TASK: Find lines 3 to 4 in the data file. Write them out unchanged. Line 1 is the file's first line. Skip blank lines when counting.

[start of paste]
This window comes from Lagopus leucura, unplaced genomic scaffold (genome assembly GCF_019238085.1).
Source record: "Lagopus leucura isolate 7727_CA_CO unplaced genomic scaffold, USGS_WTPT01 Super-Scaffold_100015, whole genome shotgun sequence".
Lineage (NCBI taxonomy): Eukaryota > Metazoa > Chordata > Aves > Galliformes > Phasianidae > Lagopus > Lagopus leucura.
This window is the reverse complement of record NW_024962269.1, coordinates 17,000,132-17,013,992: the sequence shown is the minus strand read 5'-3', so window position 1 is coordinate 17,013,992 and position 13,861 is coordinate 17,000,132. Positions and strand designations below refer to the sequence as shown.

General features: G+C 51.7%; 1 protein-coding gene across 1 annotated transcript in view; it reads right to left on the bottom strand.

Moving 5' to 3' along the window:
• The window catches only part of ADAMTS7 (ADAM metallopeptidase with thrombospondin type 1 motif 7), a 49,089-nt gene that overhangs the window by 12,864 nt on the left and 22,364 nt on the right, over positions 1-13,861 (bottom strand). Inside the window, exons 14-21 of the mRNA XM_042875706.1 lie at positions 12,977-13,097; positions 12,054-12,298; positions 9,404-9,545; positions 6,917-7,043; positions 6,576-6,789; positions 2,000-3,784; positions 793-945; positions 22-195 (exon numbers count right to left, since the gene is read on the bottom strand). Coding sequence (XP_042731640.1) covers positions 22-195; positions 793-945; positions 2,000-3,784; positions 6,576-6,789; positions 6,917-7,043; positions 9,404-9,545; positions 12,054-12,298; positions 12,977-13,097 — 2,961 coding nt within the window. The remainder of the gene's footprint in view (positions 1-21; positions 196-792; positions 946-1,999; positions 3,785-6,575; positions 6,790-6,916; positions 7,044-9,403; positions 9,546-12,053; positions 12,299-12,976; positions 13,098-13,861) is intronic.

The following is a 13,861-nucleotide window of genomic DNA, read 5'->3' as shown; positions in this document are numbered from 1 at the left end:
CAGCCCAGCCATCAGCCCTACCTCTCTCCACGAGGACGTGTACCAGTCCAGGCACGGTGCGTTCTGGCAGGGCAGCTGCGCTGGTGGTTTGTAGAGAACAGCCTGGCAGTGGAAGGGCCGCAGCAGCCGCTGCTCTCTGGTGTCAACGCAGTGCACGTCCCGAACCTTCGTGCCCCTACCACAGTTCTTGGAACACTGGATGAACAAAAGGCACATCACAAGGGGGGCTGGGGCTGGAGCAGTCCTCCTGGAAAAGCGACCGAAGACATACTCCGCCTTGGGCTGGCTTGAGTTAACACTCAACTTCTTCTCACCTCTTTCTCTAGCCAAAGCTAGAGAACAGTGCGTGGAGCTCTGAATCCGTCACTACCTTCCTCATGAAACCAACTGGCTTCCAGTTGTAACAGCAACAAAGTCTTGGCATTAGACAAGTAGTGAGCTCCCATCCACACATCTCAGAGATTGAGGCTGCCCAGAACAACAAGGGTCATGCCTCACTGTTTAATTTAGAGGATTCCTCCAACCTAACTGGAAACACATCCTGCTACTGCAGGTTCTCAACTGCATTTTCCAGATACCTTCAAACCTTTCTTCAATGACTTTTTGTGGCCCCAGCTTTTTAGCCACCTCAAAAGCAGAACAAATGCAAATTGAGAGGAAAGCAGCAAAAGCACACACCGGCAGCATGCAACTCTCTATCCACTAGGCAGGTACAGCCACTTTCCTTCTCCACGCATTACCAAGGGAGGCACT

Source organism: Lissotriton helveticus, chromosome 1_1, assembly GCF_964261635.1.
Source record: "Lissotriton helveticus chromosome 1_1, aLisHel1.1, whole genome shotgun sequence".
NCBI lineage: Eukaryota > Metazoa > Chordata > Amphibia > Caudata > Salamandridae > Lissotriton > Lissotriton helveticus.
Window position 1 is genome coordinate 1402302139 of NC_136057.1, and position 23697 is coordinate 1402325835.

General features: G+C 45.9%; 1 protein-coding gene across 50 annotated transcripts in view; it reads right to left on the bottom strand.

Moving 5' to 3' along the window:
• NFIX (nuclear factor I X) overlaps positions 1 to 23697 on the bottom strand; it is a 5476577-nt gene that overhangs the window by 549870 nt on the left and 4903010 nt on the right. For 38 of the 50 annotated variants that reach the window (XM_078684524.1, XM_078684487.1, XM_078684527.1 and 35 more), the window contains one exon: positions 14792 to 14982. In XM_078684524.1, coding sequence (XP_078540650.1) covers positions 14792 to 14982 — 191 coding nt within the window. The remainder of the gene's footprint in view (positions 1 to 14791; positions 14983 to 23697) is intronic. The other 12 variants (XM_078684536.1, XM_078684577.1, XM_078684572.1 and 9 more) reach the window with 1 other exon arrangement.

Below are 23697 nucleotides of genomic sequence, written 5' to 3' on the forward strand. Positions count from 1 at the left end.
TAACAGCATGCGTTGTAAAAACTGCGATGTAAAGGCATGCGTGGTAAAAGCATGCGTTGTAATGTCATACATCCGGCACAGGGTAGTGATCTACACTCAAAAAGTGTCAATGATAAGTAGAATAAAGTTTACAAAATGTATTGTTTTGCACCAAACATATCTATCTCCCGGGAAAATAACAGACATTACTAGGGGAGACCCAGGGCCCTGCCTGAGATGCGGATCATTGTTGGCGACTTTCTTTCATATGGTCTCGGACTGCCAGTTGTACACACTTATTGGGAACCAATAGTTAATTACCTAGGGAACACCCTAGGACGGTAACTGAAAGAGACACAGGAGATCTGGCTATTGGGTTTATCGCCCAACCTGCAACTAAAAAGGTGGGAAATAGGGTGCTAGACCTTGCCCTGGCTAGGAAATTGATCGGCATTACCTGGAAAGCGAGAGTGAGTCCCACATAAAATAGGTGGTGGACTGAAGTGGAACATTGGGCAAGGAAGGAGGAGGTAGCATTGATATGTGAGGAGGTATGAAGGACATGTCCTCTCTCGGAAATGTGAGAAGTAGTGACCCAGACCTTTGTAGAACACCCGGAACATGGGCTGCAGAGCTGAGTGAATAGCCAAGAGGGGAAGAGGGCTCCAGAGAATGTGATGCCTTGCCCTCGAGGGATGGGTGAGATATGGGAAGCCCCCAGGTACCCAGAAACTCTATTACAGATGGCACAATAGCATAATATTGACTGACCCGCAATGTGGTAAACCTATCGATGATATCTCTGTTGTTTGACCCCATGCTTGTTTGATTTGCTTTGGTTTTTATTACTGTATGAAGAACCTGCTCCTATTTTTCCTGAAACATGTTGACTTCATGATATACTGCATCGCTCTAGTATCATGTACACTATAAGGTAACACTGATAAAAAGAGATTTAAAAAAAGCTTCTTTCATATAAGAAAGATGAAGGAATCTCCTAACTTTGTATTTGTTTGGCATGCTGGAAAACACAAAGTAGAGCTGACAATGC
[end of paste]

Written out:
Lineage (NCBI taxonomy): Eukaryota > Metazoa > Chordata > Aves > Galliformes > Phasianidae > Lagopus > Lagopus leucura.
This window is the reverse complement of record NW_024962269.1, coordinates 17,000,132-17,013,992: the sequence shown is the minus strand read 5'-3', so window position 1 is coordinate 17,013,992 and position 13,861 is coordinate 17,000,132. Positions and strand designations below refer to the sequence as shown.